Herbert Lewin tells us about the best stories of his life: From his childhood in East Prussia, his life in Israel and his return to Europe after the war
Herbert recalls experiencing very little anti-Semitism in Osterode before 1933.
Then in January 1933, Hitler was appointed Chancellor of Germany. His ascension to power marked the beginning of Nazi terror, and the beginning of the end for many European Jews. Life became increasingly more unbearable as anti-Semitic policies and violence were legally sanctioned and politically justified.
Like many Jews in Germany, Herbert knew that he needed to leave the country. He began training for a new life in Palestine.
During the time of Pesach in 1939, Herbert had the possibility to travel illegally to Palestine. Poland would be invaded on 1 September of that year, signaling the start of the Second World War.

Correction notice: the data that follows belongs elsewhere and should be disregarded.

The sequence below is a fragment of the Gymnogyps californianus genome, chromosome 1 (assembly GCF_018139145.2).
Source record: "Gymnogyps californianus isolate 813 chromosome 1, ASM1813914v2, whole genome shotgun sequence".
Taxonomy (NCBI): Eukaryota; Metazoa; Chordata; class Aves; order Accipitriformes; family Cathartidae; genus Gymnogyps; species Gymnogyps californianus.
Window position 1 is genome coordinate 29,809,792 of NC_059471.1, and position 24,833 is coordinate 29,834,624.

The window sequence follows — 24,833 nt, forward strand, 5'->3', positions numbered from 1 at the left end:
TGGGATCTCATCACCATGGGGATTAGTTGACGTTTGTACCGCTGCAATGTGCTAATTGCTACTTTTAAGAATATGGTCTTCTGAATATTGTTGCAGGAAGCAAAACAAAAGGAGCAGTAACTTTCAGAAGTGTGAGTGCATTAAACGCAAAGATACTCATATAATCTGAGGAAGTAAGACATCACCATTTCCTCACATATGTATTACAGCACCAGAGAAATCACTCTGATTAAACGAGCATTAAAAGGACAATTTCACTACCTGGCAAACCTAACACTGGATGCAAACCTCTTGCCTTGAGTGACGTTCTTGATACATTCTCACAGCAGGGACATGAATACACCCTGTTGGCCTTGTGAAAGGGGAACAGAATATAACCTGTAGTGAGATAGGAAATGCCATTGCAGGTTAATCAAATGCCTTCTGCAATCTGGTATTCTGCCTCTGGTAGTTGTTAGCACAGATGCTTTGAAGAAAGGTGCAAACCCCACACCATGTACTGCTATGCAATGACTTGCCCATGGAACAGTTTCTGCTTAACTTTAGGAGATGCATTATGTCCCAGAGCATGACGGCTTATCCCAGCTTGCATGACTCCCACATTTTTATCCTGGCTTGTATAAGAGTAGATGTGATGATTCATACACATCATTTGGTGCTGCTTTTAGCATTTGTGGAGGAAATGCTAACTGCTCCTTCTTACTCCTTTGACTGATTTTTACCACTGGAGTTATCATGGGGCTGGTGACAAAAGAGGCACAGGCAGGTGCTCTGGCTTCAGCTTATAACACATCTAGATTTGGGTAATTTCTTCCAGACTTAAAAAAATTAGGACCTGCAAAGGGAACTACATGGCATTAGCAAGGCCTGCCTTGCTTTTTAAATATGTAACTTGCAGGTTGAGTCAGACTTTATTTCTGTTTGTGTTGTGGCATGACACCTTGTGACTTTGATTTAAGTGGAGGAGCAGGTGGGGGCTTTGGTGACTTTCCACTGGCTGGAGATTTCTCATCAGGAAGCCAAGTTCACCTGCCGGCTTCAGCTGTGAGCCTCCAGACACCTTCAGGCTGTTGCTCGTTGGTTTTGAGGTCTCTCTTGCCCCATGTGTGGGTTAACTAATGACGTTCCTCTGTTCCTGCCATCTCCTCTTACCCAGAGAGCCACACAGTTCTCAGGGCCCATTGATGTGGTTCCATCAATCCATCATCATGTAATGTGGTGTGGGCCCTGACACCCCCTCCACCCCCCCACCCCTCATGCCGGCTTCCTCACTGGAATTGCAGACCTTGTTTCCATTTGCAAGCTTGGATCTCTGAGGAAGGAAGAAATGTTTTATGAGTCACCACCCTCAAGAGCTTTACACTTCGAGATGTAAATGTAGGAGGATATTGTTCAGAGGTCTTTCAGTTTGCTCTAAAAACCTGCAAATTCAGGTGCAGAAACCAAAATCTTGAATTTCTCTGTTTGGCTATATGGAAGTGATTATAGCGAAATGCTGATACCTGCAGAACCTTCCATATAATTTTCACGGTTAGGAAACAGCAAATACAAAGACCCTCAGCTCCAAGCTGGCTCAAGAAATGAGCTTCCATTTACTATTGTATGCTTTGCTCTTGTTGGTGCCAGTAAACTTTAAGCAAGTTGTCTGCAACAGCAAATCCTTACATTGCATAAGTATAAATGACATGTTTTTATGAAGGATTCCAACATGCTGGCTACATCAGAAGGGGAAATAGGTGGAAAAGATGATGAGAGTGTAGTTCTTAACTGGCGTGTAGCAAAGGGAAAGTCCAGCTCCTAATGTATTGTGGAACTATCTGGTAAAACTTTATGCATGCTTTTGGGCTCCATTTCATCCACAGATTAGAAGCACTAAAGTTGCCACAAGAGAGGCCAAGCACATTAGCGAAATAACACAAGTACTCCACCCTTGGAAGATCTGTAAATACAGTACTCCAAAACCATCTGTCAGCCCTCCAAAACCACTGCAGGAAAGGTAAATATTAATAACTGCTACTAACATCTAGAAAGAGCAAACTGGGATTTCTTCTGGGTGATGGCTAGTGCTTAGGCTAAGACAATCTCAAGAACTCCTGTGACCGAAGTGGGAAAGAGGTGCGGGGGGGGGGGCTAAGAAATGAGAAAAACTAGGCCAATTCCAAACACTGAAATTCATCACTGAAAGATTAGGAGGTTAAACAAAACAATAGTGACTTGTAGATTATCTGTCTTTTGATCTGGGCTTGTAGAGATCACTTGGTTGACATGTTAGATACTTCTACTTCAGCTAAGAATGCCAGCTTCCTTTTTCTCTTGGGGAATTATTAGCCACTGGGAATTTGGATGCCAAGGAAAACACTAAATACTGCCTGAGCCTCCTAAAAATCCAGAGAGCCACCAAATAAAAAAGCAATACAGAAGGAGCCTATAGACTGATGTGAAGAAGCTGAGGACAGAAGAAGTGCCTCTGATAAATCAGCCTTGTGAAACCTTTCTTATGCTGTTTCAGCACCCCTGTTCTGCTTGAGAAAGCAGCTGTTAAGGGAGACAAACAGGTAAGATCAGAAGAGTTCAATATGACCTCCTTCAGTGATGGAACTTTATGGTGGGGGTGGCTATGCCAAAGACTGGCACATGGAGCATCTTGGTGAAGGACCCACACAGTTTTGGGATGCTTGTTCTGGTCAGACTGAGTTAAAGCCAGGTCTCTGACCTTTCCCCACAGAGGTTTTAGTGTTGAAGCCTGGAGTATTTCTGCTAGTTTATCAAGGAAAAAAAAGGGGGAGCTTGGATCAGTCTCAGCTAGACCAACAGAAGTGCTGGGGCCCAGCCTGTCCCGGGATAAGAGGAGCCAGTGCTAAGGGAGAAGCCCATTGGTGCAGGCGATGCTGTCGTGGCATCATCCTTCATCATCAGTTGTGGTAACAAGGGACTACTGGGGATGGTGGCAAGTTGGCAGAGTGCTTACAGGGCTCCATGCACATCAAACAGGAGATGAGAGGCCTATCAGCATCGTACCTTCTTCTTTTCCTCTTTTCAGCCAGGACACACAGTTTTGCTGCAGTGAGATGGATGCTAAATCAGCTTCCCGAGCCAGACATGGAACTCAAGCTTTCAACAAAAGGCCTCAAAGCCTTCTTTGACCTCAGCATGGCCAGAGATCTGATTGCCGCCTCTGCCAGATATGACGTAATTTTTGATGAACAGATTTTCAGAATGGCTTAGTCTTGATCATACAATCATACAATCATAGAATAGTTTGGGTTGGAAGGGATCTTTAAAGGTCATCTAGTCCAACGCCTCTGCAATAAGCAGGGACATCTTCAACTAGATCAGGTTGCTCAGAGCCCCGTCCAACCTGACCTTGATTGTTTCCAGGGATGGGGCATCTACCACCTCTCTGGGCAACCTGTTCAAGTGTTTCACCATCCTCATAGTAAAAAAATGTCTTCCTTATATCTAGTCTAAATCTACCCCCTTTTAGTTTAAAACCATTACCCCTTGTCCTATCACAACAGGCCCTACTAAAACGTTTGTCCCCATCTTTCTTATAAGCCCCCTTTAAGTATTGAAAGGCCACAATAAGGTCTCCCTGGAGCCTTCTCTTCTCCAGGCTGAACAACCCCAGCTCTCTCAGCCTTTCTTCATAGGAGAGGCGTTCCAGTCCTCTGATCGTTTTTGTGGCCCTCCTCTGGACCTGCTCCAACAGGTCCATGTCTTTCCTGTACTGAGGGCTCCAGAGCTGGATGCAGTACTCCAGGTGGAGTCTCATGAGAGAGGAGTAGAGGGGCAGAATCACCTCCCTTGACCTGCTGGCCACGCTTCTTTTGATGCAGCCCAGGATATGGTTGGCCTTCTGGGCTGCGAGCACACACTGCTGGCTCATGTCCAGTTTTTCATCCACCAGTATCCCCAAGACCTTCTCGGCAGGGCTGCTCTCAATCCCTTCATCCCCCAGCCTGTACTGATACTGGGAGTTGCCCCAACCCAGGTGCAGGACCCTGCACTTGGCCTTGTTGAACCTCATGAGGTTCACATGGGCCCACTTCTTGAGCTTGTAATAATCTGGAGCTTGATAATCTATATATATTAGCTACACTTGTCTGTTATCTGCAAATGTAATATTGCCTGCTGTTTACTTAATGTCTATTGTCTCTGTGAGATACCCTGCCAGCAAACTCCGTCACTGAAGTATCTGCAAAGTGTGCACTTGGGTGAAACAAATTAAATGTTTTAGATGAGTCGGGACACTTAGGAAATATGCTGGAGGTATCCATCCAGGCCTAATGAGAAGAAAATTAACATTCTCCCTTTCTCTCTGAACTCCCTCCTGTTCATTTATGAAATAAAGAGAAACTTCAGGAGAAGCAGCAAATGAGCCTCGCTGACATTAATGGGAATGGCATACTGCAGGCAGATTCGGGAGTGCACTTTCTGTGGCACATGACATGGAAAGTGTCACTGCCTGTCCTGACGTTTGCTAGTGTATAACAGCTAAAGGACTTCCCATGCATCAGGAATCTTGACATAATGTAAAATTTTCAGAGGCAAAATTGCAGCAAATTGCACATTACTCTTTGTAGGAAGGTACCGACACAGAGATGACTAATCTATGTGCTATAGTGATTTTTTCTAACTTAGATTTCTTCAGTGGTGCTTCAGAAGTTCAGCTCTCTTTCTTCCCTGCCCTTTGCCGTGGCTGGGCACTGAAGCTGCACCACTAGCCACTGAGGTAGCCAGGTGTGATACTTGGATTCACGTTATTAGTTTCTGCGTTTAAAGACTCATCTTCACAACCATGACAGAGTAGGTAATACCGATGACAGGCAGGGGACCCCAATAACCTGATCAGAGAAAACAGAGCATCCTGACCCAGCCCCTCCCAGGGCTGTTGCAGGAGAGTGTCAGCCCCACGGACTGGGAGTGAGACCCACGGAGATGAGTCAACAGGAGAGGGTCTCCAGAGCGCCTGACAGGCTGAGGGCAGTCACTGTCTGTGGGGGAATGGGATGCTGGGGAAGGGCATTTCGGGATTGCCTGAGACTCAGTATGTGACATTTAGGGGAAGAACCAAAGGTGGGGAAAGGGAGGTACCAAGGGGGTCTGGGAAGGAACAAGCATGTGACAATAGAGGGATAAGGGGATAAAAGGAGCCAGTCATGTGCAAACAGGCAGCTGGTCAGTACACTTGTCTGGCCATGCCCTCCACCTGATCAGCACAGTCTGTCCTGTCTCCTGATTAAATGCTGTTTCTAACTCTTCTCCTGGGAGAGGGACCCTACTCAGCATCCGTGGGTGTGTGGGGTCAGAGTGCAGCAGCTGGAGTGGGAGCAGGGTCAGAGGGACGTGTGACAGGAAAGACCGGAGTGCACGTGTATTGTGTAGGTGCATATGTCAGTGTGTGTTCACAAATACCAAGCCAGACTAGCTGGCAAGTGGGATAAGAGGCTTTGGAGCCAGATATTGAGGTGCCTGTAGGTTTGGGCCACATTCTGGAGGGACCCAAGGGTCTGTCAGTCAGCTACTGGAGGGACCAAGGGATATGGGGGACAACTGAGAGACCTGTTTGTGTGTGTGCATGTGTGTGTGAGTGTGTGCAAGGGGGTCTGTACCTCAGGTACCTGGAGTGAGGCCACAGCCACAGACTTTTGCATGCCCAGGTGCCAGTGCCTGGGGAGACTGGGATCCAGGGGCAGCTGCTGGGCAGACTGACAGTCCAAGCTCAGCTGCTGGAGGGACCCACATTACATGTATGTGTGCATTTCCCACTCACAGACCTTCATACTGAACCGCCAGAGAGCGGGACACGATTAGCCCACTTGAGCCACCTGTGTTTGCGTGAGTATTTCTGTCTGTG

After successfully reaching Palestine, Herbert lived on a kibbutz. “Kibbutz” means “communal settlement” in Hebrew. Kibbutzim are generally rural communities that are built around the notion of cooperative living.
In Israel Herbert fell in love with and married Gertrude, a Viennese Jew. Vienna, the capital of Austria, has been the long-time home for many Jews, including many well known Jewish figures such as Sigmund Freud and Stefan Zweig.